• Focus on overloading the muscle, not on how much weight you can lift (or reps you can do).
  • Use different exercises for the same muscle, targeting a different range of motion with each.

These principles work. Variations in technique, volume, and intensity produce different results as desired.

More, below....

Lose weight, be strong, burn fat, gain muscle

Lose weight, be strong, burn fat, gain muscle

Top photo taken 16SEP2016, just days before 56th birthday; bottom photo taken 3 days after 56th birthday

The "alternative" methods that are hyped up as being some kind of secret, shortcut, or new discovery tend to avoid these principles.

One reason for that is following these principles is hard work. Which is what gives you the adaptive response. It is axiomatic that the body responds to the hard work, and that's why all serious athletes go through such hard workouts. But "work hard" is hard to sell to many people; they prefer to be lied to in search of some non-existent "easy way."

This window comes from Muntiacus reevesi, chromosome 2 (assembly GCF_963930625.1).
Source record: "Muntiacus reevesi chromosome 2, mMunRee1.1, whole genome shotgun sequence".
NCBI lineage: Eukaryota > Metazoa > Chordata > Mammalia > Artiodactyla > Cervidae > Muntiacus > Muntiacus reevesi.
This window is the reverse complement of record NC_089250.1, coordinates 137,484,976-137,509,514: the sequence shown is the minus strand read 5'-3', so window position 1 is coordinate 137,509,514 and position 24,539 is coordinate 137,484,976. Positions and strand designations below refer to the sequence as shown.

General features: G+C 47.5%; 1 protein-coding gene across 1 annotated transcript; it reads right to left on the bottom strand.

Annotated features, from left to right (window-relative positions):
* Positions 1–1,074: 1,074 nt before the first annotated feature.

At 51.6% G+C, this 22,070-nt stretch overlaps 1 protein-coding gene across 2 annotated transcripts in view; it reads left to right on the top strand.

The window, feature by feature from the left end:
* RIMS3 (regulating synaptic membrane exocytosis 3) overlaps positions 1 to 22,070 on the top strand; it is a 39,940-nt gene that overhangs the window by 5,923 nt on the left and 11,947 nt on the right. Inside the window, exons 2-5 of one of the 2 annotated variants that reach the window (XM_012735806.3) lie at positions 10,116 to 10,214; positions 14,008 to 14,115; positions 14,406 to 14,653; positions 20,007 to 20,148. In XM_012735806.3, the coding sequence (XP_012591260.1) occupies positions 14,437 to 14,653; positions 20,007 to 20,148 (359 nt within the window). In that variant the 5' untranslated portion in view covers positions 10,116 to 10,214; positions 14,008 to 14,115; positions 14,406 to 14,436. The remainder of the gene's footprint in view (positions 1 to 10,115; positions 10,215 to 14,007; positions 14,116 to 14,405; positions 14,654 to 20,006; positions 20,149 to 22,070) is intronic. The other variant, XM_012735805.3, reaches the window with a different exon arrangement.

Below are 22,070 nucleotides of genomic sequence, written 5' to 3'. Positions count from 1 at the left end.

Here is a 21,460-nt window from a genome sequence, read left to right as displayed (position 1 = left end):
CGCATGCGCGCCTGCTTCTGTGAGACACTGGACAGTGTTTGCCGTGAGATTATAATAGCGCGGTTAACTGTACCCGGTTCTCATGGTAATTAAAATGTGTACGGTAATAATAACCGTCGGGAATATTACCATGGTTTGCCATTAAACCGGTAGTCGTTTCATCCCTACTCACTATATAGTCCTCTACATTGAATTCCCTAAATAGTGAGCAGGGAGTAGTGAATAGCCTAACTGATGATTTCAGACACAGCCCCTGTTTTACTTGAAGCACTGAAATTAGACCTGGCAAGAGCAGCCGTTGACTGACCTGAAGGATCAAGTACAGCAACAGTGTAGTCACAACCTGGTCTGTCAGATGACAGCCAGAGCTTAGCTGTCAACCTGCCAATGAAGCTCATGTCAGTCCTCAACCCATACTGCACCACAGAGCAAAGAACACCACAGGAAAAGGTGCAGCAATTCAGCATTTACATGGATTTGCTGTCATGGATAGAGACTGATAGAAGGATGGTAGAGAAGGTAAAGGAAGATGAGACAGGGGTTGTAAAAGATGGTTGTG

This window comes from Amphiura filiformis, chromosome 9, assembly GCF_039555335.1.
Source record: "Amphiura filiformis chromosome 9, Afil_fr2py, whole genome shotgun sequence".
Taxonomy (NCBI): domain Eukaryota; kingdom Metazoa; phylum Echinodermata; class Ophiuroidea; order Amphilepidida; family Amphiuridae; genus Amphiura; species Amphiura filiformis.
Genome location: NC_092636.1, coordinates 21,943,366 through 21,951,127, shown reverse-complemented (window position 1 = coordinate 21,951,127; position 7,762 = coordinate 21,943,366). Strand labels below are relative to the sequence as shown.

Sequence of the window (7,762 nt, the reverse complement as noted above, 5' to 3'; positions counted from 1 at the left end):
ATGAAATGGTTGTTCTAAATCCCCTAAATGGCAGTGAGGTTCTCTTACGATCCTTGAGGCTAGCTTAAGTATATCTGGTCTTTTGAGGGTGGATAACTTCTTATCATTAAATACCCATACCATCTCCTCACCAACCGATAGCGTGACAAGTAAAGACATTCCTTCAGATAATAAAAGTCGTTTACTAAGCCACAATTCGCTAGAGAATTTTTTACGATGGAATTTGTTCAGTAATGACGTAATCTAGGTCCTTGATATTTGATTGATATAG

The typical "alternative" method of weight lifting involves tossing weights up and down, totally ignoring actual training of the muscles. The same "easy way" approach is seen in other types of training, too. The "easy" way does achieve results, they just aren't the results any sane person wants.

Some of the harmful results that "alternative" methods achieve:

  • Loss of lean mass. Why: The muscles simply are not stimulated to grow. In many cases, they are stimulated to SHRINK because the method elevates cortisol instead of elevating testosterone.
  • Damage to connective tissue. Why: Consider the recent fad of "fast twitch training." The effect of this is to bang the protective tissue over the joint faces (and when it's destroyed, banging the actual joint faces) while not putting significant tension on the muscle.